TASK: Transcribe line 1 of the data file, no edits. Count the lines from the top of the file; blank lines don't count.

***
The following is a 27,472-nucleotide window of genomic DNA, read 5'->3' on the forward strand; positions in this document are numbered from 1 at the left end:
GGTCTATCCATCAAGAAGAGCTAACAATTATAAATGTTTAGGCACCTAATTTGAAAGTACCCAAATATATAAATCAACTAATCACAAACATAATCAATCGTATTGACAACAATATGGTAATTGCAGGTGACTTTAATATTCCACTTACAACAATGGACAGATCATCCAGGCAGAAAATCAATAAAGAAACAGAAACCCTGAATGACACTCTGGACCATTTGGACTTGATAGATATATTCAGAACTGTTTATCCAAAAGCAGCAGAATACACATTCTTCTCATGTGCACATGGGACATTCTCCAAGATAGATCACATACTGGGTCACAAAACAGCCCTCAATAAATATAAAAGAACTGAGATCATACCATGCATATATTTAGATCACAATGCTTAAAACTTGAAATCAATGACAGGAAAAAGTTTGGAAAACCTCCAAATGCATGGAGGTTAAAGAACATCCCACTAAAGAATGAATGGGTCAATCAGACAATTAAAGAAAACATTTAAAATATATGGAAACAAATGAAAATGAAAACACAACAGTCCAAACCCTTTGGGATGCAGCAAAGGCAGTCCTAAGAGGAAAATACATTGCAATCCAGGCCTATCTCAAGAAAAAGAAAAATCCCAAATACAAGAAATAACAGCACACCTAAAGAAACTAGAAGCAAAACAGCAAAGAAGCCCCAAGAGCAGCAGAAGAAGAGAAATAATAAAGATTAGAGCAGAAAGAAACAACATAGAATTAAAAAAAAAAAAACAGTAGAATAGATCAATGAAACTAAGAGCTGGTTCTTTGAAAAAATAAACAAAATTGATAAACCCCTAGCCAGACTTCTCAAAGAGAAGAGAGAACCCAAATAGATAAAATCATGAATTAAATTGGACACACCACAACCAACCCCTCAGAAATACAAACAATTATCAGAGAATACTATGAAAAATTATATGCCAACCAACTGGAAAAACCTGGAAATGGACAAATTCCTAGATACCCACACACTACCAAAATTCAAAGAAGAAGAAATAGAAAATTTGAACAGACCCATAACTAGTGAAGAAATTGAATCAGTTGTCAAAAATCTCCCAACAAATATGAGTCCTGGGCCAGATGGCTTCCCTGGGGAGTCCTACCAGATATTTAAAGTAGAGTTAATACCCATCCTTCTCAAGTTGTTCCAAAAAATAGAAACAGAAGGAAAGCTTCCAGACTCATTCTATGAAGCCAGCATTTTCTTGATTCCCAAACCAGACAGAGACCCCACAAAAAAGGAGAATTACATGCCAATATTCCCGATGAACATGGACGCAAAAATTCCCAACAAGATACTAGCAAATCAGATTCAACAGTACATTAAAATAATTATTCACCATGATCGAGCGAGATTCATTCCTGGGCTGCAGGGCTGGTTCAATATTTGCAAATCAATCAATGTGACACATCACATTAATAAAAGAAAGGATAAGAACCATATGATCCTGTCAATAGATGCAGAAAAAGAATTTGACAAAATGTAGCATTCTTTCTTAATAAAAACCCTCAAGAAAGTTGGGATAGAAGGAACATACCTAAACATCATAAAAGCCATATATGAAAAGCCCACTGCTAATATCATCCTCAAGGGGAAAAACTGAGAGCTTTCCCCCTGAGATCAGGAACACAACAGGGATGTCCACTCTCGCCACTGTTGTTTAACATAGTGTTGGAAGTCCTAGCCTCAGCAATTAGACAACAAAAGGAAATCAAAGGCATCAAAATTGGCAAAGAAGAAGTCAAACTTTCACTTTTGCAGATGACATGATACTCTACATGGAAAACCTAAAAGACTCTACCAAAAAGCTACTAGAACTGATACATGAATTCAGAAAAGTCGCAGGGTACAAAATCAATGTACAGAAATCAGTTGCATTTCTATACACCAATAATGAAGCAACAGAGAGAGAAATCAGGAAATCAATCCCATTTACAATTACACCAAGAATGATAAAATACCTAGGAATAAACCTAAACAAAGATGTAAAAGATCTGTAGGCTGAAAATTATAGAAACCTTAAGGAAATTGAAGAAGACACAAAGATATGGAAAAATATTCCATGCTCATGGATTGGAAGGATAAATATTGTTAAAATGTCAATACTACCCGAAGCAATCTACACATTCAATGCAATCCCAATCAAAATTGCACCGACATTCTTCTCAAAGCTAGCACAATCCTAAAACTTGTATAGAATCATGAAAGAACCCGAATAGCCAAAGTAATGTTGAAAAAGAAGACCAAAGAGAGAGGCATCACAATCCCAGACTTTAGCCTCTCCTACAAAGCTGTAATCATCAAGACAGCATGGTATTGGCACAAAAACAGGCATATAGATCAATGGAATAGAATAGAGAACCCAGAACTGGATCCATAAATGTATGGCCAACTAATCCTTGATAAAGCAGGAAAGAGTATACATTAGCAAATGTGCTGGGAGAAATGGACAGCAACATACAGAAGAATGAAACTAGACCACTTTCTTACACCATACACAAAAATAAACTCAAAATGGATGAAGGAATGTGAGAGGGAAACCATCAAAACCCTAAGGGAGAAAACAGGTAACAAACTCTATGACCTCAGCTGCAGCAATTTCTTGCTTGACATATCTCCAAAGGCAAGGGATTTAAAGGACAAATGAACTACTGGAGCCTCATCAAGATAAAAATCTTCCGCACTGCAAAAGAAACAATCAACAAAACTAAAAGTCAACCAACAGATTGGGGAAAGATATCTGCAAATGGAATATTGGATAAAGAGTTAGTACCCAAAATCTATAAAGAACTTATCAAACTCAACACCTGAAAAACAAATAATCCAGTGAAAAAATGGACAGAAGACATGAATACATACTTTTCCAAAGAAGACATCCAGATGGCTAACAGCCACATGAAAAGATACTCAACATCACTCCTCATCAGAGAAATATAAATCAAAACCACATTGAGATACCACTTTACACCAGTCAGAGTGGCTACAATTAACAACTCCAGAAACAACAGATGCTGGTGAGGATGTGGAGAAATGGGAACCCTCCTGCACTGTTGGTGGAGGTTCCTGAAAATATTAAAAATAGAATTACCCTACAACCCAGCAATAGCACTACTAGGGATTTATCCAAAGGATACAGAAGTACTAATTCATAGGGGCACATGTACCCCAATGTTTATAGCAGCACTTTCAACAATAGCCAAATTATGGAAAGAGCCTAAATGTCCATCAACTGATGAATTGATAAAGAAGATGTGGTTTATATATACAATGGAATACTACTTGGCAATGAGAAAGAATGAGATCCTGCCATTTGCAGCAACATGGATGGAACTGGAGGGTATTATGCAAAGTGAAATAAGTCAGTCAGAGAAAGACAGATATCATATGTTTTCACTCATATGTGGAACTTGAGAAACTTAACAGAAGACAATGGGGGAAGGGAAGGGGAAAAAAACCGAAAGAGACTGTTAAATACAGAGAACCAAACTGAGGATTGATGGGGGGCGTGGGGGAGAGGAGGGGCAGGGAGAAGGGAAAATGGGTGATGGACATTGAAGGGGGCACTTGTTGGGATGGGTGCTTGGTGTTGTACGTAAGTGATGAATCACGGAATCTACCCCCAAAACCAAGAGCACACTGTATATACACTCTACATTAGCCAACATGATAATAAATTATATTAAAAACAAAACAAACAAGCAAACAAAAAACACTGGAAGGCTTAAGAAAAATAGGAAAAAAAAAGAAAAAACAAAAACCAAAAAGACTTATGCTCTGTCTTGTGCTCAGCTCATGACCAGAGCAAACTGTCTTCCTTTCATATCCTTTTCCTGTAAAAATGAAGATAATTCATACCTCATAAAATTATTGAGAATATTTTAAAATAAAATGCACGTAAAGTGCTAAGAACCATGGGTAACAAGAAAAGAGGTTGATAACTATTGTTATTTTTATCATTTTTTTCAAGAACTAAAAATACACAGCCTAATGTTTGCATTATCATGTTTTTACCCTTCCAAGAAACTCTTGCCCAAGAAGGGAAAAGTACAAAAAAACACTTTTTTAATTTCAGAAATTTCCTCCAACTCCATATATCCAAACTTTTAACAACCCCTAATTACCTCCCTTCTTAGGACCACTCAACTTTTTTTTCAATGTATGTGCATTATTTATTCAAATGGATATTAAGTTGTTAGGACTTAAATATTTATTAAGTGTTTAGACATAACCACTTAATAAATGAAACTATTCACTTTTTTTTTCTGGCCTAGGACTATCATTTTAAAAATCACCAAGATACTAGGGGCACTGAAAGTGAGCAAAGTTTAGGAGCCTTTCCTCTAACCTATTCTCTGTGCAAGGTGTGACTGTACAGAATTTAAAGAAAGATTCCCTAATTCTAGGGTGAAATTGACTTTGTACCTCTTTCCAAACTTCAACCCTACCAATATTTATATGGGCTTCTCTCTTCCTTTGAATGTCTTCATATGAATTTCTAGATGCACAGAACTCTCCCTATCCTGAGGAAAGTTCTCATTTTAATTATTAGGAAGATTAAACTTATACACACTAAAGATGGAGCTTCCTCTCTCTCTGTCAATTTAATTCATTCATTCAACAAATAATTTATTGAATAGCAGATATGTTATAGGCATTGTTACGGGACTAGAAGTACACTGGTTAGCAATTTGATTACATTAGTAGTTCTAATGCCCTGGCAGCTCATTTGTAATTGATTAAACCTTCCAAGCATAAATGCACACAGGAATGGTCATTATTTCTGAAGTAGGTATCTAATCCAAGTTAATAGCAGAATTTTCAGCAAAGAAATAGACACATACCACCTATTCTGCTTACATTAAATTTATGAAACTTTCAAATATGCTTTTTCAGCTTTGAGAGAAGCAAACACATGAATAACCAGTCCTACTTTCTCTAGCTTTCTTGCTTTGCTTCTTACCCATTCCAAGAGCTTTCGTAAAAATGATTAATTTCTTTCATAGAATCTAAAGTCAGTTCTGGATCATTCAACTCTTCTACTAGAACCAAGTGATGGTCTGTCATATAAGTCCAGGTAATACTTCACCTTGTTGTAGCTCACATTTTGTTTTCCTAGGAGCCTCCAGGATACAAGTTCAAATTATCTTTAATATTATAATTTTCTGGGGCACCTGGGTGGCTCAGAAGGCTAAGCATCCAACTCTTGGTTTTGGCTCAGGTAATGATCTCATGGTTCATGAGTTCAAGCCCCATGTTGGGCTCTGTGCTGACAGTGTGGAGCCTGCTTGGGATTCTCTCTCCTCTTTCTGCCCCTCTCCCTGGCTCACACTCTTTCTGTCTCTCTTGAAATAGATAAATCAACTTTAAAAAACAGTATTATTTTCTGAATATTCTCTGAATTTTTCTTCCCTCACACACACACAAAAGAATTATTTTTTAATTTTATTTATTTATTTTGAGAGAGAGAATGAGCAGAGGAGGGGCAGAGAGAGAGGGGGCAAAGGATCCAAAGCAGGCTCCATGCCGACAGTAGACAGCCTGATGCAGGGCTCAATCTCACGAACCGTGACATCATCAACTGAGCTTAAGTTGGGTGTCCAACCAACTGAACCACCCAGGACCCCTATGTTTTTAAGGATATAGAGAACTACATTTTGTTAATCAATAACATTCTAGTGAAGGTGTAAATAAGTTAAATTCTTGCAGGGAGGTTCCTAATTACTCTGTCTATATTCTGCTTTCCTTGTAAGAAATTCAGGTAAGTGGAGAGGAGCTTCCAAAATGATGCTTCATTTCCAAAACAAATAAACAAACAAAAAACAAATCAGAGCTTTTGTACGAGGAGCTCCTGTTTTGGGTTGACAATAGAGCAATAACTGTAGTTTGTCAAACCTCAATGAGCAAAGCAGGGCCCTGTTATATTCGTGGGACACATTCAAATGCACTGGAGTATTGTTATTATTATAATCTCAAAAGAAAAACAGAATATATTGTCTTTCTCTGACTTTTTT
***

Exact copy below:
The following is a 27,472-nucleotide window of genomic DNA, read 5'->3' on the forward strand; positions in this document are numbered from 1 at the left end: